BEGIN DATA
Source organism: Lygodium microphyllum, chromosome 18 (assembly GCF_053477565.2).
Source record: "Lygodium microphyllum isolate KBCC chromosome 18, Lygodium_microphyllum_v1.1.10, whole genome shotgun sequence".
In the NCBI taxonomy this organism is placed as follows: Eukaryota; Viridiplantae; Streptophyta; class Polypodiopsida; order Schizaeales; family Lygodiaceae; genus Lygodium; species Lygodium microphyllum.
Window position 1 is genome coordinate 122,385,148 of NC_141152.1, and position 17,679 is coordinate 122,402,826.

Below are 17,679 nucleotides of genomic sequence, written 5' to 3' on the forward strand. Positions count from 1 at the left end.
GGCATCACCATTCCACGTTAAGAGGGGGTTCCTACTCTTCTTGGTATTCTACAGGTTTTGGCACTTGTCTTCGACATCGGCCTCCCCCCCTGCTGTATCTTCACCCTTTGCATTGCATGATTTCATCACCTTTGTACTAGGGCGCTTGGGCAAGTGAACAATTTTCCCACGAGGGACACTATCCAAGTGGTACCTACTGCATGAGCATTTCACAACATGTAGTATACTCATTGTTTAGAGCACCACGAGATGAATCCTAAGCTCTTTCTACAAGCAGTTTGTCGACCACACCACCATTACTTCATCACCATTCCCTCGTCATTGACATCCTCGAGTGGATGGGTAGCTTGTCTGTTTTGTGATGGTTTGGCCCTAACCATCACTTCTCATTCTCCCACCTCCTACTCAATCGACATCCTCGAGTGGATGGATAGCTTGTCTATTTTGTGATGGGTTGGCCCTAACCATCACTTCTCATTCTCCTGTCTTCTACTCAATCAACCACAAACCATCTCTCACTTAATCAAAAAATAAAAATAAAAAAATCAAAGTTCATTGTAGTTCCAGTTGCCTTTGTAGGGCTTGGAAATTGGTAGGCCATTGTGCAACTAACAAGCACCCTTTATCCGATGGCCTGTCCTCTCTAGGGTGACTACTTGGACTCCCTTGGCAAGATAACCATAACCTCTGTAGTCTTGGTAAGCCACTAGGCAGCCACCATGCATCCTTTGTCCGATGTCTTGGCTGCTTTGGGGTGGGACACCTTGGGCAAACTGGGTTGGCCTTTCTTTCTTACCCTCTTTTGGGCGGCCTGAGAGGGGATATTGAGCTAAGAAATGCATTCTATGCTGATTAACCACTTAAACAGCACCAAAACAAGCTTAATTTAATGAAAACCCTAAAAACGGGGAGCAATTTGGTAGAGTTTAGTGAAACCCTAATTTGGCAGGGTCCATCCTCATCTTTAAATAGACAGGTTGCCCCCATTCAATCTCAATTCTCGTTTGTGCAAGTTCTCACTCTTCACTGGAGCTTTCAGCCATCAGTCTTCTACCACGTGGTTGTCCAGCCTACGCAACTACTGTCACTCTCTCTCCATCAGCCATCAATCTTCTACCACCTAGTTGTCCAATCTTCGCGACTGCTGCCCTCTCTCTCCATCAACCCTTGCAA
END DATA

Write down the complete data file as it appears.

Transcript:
Source organism: Lygodium microphyllum, chromosome 18 (assembly GCF_053477565.2).
Source record: "Lygodium microphyllum isolate KBCC chromosome 18, Lygodium_microphyllum_v1.1.10, whole genome shotgun sequence".
In the NCBI taxonomy this organism is placed as follows: Eukaryota; Viridiplantae; Streptophyta; class Polypodiopsida; order Schizaeales; family Lygodiaceae; genus Lygodium; species Lygodium microphyllum.
Window position 1 is genome coordinate 122,385,148 of NC_141152.1, and position 17,679 is coordinate 122,402,826.

Below are 17,679 nucleotides of genomic sequence, written 5' to 3' on the forward strand. Positions count from 1 at the left end.
GGCATCACCATTCCACGTTAAGAGGGGGTTCCTACTCTTCTTGGTATTCTACAGGTTTTGGCACTTGTCTTCGACATCGGCCTCCCCCCCTGCTGTATCTTCACCCTTTGCATTGCATGATTTCATCACCTTTGTACTAGGGCGCTTGGGCAAGTGAACAATTTTCCCACGAGGGACACTATCCAAGTGGTACCTACTGCATGAGCATTTCACAACATGTAGTATACTCATTGTTTAGAGCACCACGAGATGAATCCTAAGCTCTTTCTACAAGCAGTTTGTCGACCACACCACCATTACTTCATCACCATTCCCTCGTCATTGACATCCTCGAGTGGATGGGTAGCTTGTCTGTTTTGTGATGGTTTGGCCCTAACCATCACTTCTCATTCTCCCACCTCCTACTCAATCGACATCCTCGAGTGGATGGATAGCTTGTCTATTTTGTGATGGGTTGGCCCTAACCATCACTTCTCATTCTCCTGTCTTCTACTCAATCAACCACAAACCATCTCTCACTTAATCAAAAAATAAAAATAAAAAAATCAAAGTTCATTGTAGTTCCAGTTGCCTTTGTAGGGCTTGGAAATTGGTAGGCCATTGTGCAACTAACAAGCACCCTTTATCCGATGGCCTGTCCTCTCTAGGGTGACTACTTGGACTCCCTTGGCAAGATAACCATAACCTCTGTAGTCTTGGTAAGCCACTAGGCAGCCACCATGCATCCTTTGTCCGATGTCTTGGCTGCTTTGGGGTGGGACACCTTGGGCAAACTGGGTTGGCCTTTCTTTCTTACCCTCTTTTGGGCGGCCTGAGAGGGGATATTGAGCTAAGAAATGCATTCTATGCTGATTAACCACTTAAACAGCACCAAAACAAGCTTAATTTAATGAAAACCCTAAAAACGGGGAGCAATTTGGTAGAGTTTAGTGAAACCCTAATTTGGCAGGGTCCATCCTCATCTTTAAATAGACAGGTTGCCCCCATTCAATCTCAATTCTCGTTTGTGCAAGTTCTCACTCTTCACTGGAGCTTTCAGCCATCAGTCTTCTACCACGTGGTTGTCCAGCCTACGCAACTACTGTCACTCTCTCTCCATCAGCCATCAATCTTCTACCACCTAGTTGTCCAATCTTCGCGACTGCTGCCCTCTCTCTCCATCAACCCTTGCAA